Author: Bob Adamcik

Build the past you want…

In this excellent short article by Zat Rana, he relates the adage about living each day as if it were your last. Then he goes on to note that his own approach is slightly different.   Each day, he imagines that he has five more years to live. Given that, what would he change in his life?  The article is about lessons he’s learned by living this way. The article brought to mind my own thinking of some years now. It was an epiphany for me long ago when I was struggling to reconcile the self I’d become with the person I’d always thought I would be.  It remains a valuable perspective as I consider each new day. This is the idea that, with every single thing we do, we are irrefutably building our own past.  My personal history is the one I myself constructed by every action I have taken. If you want to plan your future now, consider the past you want....

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The art of silence…

Around 2010, I saw the movie, “Wall Street: Money Never Sleeps.”  Having enjoyed it’s predecessor, I’d looked forward to the sequel. Big surprise, though: In the years since the 1987 release of “Wall Street,” cinematography had changed.  Story line had become secondary to visual stimuli, the intrinsically analog plot line now chopped into innumerable discrete segments planted amidst a barrage of ever-changing images.  Afterwards, I remember only tension, a relaxing escape having been anything but… This cinematographic technique, grown ever more intense and rapid, has become ubiquitous.  I see it in almost everything produced for a screen today: movies and television, music videos, product ads, tutorials, even some sporting events and news programs.  I suspect that it’s drawn from a video game mentality: designed by, produced by, and targeted at the generations who have grown up in this visual environment.  I was most recently reminded of it watching the Justin Timberlake halftime show for the 2018 Super Bowl.  It wasn’t enough for the singers to sing and dancers to dance.  Between constantly shifting camera angles and pulsating strobes, visual images often changed multiple times per second.  It was enough to induce an epileptic seizure. I’m confident that, like purveyors of kinky sex or addictive drugs, producers of visual entertainment are vying to outdo one another. They have to, to feed the brains of viewers inured to anything but ever increasing...

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I’ve been remiss in posting…

…the last couple of months, but not so in thinking.  When I have long voids, it is usually because I am mentally engaged elsewhere.  I will not post here merely for continuity. This lapse has seen me reading (on which I will post here eventually), writing a few draft opinion pieces I hope to publish in another forum, and (lamentably) writing more thoughtful posts on Facebook.  I post there for wider readership and with the vision of raising the bar in that forum, also because I can write more value-oriented content.  I try to reserve the Sentient Traveler for my feeble attempts at existential or philosophical thinking, and to share my reading. Anyway, enough excuses. More than anything, this post is a future reminder to me explaining this lapse.  I often go back to read posts as a in a journal, and a I want to I remember my lapses as...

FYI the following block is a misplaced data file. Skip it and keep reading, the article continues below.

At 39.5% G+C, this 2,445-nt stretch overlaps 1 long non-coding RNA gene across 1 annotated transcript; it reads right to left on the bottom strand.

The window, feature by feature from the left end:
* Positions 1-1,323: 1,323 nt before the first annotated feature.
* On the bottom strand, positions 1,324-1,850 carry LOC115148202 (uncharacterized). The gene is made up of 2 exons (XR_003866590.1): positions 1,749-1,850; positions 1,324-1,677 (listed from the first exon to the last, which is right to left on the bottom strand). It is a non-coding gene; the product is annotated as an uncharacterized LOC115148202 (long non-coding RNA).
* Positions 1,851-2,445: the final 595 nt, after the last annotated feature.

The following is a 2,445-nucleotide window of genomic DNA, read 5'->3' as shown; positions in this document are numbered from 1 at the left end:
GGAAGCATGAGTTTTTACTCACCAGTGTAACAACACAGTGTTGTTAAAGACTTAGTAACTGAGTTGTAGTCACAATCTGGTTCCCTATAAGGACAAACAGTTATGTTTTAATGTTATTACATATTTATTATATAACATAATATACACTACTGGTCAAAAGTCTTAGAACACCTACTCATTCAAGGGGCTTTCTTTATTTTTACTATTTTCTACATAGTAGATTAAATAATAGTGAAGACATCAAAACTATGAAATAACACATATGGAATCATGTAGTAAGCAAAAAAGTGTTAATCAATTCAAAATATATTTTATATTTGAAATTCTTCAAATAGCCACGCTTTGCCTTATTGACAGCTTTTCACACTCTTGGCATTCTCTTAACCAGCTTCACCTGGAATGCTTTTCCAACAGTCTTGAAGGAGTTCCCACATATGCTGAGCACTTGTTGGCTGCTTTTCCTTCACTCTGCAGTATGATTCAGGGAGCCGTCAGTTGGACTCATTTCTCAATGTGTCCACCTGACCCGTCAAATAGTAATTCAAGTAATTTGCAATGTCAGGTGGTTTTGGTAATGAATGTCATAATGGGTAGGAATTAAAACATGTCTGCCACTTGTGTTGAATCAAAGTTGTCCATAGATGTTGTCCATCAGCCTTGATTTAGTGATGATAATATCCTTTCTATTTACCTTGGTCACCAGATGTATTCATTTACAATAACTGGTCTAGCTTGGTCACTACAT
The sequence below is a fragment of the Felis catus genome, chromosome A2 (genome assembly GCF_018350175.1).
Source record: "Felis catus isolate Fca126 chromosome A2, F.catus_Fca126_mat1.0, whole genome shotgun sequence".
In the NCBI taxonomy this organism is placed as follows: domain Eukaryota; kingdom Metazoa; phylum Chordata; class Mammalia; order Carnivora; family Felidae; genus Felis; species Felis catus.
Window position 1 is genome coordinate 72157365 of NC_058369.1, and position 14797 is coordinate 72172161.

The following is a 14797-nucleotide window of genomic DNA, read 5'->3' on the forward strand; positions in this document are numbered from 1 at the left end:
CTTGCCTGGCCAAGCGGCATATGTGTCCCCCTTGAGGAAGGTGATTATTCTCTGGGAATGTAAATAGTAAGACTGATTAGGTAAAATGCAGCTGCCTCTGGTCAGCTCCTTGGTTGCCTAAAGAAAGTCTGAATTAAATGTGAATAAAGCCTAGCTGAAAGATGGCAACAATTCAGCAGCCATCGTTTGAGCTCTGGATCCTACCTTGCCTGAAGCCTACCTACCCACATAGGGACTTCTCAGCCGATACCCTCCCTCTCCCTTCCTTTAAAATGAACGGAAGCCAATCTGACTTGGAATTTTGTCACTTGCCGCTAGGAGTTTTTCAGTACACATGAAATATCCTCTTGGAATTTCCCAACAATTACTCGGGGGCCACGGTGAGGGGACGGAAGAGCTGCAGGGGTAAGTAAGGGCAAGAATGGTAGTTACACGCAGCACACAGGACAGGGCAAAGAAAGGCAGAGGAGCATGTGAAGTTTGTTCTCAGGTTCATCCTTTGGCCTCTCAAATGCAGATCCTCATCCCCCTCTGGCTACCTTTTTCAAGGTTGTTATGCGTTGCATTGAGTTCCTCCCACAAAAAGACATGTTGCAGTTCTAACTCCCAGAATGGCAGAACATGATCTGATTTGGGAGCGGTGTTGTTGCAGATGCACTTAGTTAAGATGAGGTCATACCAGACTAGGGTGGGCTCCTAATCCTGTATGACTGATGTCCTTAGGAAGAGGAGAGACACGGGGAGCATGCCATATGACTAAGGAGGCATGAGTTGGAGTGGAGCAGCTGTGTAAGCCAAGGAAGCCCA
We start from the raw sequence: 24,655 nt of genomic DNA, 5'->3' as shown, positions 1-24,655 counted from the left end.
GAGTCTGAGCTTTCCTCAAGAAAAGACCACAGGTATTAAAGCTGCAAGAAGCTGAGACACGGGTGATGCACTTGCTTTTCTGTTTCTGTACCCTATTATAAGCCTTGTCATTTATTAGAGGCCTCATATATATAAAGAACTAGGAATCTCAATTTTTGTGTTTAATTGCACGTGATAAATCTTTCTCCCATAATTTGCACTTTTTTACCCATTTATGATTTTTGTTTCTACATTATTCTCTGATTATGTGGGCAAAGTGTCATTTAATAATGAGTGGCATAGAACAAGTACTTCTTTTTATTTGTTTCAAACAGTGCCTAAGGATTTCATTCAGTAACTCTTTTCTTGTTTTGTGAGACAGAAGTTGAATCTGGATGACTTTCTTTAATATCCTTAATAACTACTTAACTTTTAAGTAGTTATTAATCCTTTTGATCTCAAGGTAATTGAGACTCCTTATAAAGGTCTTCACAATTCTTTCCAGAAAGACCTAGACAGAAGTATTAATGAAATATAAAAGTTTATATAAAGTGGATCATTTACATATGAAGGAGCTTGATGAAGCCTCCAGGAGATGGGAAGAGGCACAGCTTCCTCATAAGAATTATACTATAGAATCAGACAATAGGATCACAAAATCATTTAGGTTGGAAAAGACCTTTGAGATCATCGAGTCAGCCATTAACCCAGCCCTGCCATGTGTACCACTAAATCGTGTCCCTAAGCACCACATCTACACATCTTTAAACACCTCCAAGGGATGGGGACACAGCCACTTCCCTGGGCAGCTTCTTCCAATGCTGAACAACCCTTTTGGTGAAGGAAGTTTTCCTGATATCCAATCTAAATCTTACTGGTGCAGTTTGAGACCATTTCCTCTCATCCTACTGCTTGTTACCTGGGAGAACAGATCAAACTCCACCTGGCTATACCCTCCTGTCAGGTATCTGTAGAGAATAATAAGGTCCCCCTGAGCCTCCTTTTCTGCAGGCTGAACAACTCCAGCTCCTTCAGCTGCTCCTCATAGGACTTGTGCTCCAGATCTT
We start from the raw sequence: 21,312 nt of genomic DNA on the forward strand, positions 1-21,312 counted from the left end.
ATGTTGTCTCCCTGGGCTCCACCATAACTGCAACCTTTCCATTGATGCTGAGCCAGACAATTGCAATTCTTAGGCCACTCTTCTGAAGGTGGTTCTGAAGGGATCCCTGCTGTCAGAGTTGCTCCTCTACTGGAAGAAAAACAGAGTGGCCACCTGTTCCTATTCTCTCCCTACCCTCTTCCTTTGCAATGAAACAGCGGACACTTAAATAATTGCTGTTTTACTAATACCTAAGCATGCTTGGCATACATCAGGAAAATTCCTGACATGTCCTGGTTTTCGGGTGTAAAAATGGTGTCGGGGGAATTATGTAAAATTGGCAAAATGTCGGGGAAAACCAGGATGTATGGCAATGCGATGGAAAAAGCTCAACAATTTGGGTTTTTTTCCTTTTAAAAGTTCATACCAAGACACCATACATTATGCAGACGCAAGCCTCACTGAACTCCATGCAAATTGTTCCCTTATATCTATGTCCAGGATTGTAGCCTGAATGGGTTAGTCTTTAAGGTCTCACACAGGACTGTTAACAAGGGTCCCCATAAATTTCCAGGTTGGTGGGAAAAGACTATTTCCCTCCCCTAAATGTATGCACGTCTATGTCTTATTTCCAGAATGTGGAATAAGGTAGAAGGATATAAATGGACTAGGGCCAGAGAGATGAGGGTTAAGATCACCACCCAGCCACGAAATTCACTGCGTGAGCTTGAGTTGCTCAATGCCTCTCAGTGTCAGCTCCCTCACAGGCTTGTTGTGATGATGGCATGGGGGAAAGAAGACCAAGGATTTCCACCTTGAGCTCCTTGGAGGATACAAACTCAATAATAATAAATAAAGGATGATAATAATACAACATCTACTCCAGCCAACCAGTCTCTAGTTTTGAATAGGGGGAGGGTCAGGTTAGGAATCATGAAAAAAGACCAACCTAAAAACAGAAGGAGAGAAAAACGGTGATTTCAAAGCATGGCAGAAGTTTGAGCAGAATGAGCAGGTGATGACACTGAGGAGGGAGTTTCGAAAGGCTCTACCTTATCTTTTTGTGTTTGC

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Review of “Straw Dogs: Thoughts on humans and other animals,” by John Gray

“Other animals do not need a purpose in life. A contradiction to itself, the human animal cannot do without one. Can we not think of the aim of life as being simply to see?” (–John Gray, in “Straw Dogs: Thoughts on Human and Other Animals, Farrar, Strauss and Giroux, New York 2003) Thus, the closing paragraph of a book by Gray once again reflects his pleasure in poetic, but oblique narrative. I find it appealing, an intellectual challenge to extract his meaning. But for those less inclined to mental effort, he might have ended more explicitly: “There is no purpose to life. Get over it!” Gray generally interchanges meaning and purpose, and his arguments seem directed at the human tendency to seek or create either.  More correctly, his premise is that there is no more meaning to human life than to that of non-humans. Granted, many seem to find it in everything, but Gray is not buying it. He’s talking about a fundamental, existential reason for human existence that sets us apart from the rest of the biosphere. He is more inclined to say that, if it’s there, it is beyond us to perceive it. Apart from the minor existential challenge of abandoning all hope, Gray’s book is an insightful work, if a difficult one to review. Ironically, its most maddening aspect was also its most enjoyable. The entire book is...